Bradford Council is urging people not to light fires or barbecues in the district’s woodland, moorland and countryside sites.
Any kind of fire poses a risk throughout the year, which increases in hotter, drier months. When fires are left lit or smouldering, they pose a serious threat to other people and wildlife and can escalate quickly, becoming a major incident.
The risks are especially high on our moorlands where they can be devastating and use significant resources to combat. The Met Office’s Fire Severity Index – which assesses the severity of wildfires should they occur – is currently at “high” for the Bradford area, rising to “very high” later this week. People are urged to be vigilant and report any fires as soon as possible.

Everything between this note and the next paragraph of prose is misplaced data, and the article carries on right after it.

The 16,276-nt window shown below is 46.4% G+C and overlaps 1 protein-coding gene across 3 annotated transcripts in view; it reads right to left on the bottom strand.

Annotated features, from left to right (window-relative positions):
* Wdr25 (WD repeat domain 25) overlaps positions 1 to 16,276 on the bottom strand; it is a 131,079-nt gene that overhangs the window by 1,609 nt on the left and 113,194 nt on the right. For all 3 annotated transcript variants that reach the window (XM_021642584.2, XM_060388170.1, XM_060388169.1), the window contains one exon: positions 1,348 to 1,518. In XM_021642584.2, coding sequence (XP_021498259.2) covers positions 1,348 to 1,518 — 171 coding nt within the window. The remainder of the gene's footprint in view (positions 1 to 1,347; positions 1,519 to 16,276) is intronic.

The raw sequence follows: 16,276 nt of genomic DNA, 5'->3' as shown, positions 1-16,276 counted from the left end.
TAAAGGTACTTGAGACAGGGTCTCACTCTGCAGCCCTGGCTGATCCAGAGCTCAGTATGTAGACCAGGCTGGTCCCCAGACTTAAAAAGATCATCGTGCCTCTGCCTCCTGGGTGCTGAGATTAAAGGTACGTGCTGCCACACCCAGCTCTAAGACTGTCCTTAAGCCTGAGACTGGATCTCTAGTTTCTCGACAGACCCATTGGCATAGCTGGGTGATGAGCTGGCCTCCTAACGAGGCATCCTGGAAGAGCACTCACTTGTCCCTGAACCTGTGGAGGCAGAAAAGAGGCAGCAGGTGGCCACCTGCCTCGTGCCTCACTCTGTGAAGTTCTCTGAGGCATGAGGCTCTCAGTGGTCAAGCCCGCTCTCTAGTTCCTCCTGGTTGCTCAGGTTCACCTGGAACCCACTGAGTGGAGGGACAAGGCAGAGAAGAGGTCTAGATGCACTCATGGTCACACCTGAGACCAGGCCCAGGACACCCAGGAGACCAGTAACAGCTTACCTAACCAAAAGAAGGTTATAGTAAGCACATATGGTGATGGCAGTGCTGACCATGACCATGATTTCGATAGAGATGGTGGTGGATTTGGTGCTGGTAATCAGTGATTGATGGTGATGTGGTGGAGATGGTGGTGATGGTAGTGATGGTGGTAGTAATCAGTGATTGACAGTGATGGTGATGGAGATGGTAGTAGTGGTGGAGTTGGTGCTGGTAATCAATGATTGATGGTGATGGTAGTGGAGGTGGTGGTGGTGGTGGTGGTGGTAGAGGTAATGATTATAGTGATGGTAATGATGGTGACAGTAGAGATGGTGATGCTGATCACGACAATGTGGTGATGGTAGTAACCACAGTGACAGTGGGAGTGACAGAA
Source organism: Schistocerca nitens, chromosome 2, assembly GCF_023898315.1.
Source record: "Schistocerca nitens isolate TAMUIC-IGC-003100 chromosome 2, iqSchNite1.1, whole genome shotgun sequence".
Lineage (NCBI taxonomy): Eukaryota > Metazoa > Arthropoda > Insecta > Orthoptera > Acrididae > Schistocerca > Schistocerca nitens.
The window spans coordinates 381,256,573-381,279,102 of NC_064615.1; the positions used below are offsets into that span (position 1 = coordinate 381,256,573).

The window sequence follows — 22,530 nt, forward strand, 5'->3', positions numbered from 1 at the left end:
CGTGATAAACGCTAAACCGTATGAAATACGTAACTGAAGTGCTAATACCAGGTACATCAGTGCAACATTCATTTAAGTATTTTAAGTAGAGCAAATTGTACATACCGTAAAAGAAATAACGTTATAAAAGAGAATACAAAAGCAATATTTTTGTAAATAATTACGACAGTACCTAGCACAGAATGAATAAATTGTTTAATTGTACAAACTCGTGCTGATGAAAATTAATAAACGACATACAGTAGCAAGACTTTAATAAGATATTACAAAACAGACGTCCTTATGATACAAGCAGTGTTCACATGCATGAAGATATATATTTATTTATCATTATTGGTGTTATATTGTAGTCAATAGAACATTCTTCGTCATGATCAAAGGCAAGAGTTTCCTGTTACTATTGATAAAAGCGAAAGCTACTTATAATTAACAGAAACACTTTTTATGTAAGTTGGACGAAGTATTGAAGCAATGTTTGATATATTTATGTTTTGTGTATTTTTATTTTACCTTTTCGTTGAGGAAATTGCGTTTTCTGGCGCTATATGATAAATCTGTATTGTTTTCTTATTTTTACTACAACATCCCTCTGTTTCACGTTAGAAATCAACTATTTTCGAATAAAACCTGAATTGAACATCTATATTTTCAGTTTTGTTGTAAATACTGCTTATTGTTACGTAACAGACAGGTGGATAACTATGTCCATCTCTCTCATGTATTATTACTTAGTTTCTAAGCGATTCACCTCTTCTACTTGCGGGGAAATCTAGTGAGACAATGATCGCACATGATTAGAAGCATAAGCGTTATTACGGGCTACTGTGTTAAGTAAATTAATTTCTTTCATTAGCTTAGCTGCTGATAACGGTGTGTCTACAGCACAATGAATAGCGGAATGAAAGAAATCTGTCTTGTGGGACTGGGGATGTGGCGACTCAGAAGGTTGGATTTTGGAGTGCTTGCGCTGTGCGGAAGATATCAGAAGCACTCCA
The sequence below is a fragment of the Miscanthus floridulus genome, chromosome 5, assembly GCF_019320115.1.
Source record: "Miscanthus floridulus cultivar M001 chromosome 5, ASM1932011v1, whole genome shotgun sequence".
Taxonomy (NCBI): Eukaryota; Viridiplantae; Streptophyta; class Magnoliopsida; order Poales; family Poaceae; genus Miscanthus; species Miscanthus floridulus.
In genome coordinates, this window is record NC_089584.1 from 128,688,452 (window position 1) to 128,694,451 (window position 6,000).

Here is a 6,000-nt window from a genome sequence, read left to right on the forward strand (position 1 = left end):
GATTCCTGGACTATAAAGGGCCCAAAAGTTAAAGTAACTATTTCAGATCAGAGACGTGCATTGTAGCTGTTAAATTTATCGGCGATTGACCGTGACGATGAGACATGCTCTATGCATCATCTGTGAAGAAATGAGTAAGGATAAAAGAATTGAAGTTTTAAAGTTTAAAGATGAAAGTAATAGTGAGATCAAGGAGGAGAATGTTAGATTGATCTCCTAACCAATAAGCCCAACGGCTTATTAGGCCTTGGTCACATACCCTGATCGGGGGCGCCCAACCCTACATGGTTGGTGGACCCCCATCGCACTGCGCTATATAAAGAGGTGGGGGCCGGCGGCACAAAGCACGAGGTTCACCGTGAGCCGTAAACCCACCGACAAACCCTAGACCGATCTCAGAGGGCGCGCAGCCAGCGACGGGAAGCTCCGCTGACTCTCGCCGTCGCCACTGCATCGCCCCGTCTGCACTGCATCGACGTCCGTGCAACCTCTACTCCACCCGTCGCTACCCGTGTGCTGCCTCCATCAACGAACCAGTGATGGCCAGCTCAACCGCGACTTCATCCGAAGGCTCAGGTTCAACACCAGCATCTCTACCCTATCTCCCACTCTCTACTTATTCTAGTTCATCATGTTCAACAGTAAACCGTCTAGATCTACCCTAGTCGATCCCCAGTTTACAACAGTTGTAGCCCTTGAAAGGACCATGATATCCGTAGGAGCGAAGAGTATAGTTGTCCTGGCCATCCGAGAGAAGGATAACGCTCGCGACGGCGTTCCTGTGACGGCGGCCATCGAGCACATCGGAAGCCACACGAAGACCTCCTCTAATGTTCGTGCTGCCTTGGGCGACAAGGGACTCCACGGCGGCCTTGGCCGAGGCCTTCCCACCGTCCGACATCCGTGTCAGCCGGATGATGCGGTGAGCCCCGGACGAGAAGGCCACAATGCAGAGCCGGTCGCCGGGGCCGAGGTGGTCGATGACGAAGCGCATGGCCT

Council byelaws prohibit the lighting of fires or barbecues, dropping lit matches or cigarettes in woodlands, parks and other green spaces. Anyone breaching byelaws can face receiving a fine.
Fires and barbecues are also prohibited on moorland areas in the District under a Public Space Protection Order which has recently been extended.
Anyone who notices a fire, or people using barbecues on council land should report it to the fire service by dialling 999.
Cllr Alex Ross-Shaw, Portfolio Holder for Regeneration, Planning and Transport, said: “Lighting fires or having barbecues is extremely dangerous, especially when the ground is dry and you are surrounded by flammable material. The potential damage and risk could be massive and far-reaching. So we urge people to think twice and not do it.”